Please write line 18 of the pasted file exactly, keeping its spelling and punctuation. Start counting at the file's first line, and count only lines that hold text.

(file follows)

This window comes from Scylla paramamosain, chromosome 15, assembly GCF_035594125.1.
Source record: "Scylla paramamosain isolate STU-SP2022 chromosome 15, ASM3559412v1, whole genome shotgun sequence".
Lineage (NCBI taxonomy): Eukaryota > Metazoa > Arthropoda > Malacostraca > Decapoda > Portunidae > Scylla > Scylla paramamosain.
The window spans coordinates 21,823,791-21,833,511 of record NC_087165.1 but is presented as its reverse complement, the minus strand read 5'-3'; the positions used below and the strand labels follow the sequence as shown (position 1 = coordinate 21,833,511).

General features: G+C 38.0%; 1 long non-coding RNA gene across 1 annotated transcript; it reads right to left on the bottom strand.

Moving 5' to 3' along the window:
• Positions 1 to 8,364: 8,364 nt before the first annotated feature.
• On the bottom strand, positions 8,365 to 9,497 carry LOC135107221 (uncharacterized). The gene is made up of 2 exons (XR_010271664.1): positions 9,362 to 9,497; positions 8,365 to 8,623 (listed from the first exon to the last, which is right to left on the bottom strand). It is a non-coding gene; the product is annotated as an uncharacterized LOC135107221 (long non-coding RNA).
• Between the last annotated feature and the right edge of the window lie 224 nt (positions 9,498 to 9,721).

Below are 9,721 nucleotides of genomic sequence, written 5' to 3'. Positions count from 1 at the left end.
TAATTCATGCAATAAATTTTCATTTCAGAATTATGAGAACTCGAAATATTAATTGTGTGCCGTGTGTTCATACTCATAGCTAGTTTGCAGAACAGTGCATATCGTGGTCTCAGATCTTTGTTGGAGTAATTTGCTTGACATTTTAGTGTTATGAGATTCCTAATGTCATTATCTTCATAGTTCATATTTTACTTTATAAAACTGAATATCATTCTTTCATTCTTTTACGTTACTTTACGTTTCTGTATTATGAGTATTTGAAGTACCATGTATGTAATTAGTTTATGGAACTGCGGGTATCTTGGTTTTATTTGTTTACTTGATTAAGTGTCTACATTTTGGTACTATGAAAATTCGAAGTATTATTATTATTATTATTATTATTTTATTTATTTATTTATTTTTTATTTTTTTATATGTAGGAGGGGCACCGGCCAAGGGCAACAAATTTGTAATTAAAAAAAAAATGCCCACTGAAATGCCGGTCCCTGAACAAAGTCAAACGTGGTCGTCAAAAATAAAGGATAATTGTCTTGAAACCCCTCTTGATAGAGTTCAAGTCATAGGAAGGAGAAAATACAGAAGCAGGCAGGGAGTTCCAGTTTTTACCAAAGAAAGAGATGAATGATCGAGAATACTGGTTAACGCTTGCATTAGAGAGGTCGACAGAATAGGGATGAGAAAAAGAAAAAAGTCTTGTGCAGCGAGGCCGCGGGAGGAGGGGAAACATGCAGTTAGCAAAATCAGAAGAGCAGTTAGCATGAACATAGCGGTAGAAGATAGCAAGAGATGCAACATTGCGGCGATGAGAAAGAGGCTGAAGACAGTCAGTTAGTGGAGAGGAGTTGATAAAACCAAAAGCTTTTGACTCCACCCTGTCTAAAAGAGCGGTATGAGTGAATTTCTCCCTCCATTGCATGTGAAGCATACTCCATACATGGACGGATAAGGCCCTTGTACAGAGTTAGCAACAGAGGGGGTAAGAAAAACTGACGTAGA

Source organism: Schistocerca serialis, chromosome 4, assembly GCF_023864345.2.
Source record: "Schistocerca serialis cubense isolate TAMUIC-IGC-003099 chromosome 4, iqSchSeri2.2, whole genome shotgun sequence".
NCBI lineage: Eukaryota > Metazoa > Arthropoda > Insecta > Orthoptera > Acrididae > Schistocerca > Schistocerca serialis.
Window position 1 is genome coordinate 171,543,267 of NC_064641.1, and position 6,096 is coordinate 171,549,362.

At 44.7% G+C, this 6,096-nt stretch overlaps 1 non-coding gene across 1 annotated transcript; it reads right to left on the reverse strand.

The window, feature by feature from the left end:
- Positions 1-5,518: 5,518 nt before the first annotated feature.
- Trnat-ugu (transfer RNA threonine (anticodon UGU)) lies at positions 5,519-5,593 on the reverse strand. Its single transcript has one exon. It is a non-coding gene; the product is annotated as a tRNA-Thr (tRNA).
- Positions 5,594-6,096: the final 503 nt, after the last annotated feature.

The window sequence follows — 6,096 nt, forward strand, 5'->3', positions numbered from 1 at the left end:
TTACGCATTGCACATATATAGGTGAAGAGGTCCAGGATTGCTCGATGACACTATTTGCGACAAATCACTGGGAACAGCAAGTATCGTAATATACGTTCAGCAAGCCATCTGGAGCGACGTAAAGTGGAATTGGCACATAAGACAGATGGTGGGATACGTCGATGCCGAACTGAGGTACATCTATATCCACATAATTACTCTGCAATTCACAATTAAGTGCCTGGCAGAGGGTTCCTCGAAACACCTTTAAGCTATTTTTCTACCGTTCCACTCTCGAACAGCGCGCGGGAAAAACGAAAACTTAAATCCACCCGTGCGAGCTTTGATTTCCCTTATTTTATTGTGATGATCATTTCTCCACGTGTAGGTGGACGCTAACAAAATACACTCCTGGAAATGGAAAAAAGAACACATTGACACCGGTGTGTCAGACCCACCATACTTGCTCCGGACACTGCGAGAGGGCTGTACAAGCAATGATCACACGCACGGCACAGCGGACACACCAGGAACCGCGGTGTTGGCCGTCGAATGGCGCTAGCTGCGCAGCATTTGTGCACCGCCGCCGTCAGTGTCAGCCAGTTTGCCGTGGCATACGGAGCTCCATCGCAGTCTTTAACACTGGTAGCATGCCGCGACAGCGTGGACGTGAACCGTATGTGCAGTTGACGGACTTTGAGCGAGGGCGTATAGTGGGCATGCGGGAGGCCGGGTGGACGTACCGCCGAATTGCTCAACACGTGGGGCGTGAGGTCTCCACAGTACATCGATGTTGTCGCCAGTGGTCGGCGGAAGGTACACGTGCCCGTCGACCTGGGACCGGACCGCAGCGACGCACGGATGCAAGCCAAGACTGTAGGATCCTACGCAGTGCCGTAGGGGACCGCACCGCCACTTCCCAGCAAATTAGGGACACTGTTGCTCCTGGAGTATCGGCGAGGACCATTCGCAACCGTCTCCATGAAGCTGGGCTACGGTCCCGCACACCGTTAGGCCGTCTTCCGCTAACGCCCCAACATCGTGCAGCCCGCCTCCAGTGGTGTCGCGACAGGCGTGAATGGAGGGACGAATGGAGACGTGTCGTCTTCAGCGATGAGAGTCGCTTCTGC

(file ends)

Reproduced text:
- Positions 1-5,518: 5,518 nt before the first annotated feature.